Continuing the list of 20 things that made me adore Berlin, you’ll see a good mix of magnificent monuments, poignant reminders of Germany’s dark past, a bit of comedy, plus lots and lots of chocolate. Just like Part 1 (numbers 1 to 10), every single Berlin spot in this list was measured against my five-point criteria:
11. Holocaust Memorial
After the Brandenburg Gate, the Holocaust Memorial was next on my list of must-sees in Berlin. I wanted to see it, pay my respects, and say a prayer. ‘Holocaust Memorial’ is actually an a.k.a. — the real name is much more telling: ‘Memorial to the Murdered Jews of Europe.’ When we reached the site, I was surprised that there were no walls of names, or a morose sculpture, or white crosses on the ground—all quite common scenes in memorials around the world. Instead, I saw blocks of concrete—thousands of blocks of concrete. Confused about what they are, I started to walk ‘into’ them:
Walking along the narrow spaces between the various blocks, I was immediately overcome with a strange feeling of claustrophobia. I could see the blue sky above, yet all around me were walls of concrete in varying heights casting the strangest shadows in every turn. There was no pattern in the blocks—some were so tall they blocked the light, whilst some were short enough that I could see what lay beyond: more concrete blocks. Like the blocks, the floor sloped up and down randomly making my every step uncertain. Each turn looked unfamiliar, and yet they all looked the same. Although I could hear some kids yelling at each other in the background, I could not see anyone else. Before long, I felt myself panicking trying to find my way out of the labyrinth of concrete.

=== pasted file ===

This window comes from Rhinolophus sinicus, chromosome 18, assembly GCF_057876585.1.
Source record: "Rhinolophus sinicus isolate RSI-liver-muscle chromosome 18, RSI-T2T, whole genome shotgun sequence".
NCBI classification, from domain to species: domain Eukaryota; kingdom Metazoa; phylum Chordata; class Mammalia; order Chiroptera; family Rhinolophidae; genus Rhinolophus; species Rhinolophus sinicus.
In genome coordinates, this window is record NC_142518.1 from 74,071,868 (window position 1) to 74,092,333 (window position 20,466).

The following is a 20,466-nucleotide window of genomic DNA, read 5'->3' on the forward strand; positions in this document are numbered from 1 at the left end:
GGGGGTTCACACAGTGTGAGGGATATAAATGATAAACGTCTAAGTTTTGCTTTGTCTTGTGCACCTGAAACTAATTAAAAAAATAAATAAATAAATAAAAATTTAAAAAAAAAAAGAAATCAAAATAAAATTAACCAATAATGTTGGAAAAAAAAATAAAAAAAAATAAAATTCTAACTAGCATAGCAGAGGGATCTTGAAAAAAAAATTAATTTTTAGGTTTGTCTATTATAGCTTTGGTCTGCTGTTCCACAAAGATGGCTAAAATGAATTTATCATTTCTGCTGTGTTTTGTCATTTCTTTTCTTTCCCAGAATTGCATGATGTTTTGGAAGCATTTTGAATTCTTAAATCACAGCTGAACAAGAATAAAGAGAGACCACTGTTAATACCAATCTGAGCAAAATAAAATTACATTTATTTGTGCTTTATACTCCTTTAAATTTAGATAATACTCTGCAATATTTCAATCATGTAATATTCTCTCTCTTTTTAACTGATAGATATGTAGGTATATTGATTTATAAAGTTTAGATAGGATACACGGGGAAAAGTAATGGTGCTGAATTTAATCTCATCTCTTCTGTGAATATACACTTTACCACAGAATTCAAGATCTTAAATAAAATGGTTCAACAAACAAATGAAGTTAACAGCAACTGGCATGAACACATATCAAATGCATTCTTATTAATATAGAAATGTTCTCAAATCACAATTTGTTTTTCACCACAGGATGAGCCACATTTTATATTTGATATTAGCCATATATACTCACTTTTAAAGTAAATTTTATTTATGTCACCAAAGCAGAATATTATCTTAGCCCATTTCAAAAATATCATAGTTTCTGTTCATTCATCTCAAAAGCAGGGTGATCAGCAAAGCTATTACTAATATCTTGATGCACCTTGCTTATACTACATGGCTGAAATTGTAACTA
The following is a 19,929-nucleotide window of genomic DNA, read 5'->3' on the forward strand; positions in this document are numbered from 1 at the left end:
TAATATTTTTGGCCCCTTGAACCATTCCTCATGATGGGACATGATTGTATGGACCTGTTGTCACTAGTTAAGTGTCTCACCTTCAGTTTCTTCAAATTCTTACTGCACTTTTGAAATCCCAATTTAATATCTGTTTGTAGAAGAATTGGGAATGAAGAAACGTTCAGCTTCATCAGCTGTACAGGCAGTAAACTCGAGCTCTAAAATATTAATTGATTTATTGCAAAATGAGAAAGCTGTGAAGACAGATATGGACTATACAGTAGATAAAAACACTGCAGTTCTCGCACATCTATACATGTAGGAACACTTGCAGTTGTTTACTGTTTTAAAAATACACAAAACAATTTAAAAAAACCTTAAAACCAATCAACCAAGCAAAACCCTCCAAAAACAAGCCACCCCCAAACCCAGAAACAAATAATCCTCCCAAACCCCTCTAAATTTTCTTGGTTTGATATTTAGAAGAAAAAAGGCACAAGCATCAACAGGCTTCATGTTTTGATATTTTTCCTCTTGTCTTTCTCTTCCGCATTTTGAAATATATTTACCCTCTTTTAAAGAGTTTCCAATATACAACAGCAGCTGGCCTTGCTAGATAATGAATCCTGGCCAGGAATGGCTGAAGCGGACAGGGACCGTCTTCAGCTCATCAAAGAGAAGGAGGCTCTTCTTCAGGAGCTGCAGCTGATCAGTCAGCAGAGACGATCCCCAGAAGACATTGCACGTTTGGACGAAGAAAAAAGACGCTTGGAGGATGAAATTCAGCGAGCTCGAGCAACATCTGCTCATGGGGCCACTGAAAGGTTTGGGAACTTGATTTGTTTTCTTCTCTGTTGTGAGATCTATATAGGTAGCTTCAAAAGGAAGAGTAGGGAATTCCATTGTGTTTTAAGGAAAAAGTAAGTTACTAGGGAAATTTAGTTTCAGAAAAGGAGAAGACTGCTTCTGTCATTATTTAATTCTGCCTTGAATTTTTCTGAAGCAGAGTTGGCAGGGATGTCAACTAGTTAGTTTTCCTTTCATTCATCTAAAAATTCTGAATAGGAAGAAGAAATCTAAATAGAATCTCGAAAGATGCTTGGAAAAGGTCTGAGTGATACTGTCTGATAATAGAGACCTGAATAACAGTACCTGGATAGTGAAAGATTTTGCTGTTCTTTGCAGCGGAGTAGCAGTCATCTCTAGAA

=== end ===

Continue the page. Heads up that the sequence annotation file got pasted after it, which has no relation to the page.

It wasn’t until I was back in the ‘open’ and sitting on a short, innocent-looking block that my husband told me that the memorial was designed to do exactly what it did: make you uneasy and produce a confusing and almost fearful atmosphere. The Wikipedia entry on it says that its aim is to ‘represent a supposedly ordered system that has lost touch with human reason.’ I personally think it possibly lets you taste but a drop of the fear that the victims of the Holocaust went through. After whispering a prayer, we quietly left the memorial with its shadows slowly dancing to the setting sun.
For not allowing us to forget:
12. The Reichstag
Less than 700 meters from the Holocaust Memorial is the Reichstag which is home to the people responsible for maintaining the current peaceful, prosperous, and in fact, pretty amazing country: the Bundestag or Germany’s parliament. Magnificent from the outside, the Reichstag is actually known for what’s on top: the glass dome. Said to be a symbol of Germany’s transparent government, the dome has made the Reichstag the second most-visited site in all of Germany. Visiting requires advanced reservations and passports at the entrance, and since we had neither, we were forced to just appreciate the Reichstag from the outside.
For the beautiful building and symbolizing something even more beautiful:
13. Checkpoint Charlie